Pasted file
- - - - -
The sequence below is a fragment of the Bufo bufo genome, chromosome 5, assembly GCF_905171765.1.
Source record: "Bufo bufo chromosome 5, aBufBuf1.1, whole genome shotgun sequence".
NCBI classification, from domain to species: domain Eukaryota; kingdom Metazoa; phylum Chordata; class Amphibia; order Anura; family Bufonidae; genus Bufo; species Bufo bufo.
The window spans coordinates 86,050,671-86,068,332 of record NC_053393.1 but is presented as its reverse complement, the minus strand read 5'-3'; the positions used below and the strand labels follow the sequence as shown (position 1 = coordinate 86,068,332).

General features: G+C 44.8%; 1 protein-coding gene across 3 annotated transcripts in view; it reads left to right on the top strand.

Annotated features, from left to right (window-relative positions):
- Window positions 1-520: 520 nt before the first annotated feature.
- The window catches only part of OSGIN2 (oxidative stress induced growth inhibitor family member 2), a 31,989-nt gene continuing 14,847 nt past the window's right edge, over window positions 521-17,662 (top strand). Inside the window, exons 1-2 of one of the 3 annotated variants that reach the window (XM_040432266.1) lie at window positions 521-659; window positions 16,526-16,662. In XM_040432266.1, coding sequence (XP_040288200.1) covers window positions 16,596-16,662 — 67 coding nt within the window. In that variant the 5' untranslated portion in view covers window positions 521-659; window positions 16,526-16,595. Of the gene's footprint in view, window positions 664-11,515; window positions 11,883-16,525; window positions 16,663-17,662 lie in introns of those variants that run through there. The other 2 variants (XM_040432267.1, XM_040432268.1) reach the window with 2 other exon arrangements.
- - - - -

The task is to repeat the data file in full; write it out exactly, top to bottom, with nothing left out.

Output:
The sequence below is a fragment of the Bufo bufo genome, chromosome 5, assembly GCF_905171765.1.
Source record: "Bufo bufo chromosome 5, aBufBuf1.1, whole genome shotgun sequence".
NCBI classification, from domain to species: domain Eukaryota; kingdom Metazoa; phylum Chordata; class Amphibia; order Anura; family Bufonidae; genus Bufo; species Bufo bufo.
The window spans coordinates 86,050,671-86,068,332 of record NC_053393.1 but is presented as its reverse complement, the minus strand read 5'-3'; the positions used below and the strand labels follow the sequence as shown (position 1 = coordinate 86,068,332).

General features: G+C 44.8%; 1 protein-coding gene across 3 annotated transcripts in view; it reads left to right on the top strand.

Annotated features, from left to right (window-relative positions):
- Window positions 1-520: 520 nt before the first annotated feature.
- The window catches only part of OSGIN2 (oxidative stress induced growth inhibitor family member 2), a 31,989-nt gene continuing 14,847 nt past the window's right edge, over window positions 521-17,662 (top strand). Inside the window, exons 1-2 of one of the 3 annotated variants that reach the window (XM_040432266.1) lie at window positions 521-659; window positions 16,526-16,662. In XM_040432266.1, coding sequence (XP_040288200.1) covers window positions 16,596-16,662 — 67 coding nt within the window. In that variant the 5' untranslated portion in view covers window positions 521-659; window positions 16,526-16,595. Of the gene's footprint in view, window positions 664-11,515; window positions 11,883-16,525; window positions 16,663-17,662 lie in introns of those variants that run through there. The other 2 variants (XM_040432267.1, XM_040432268.1) reach the window with 2 other exon arrangements.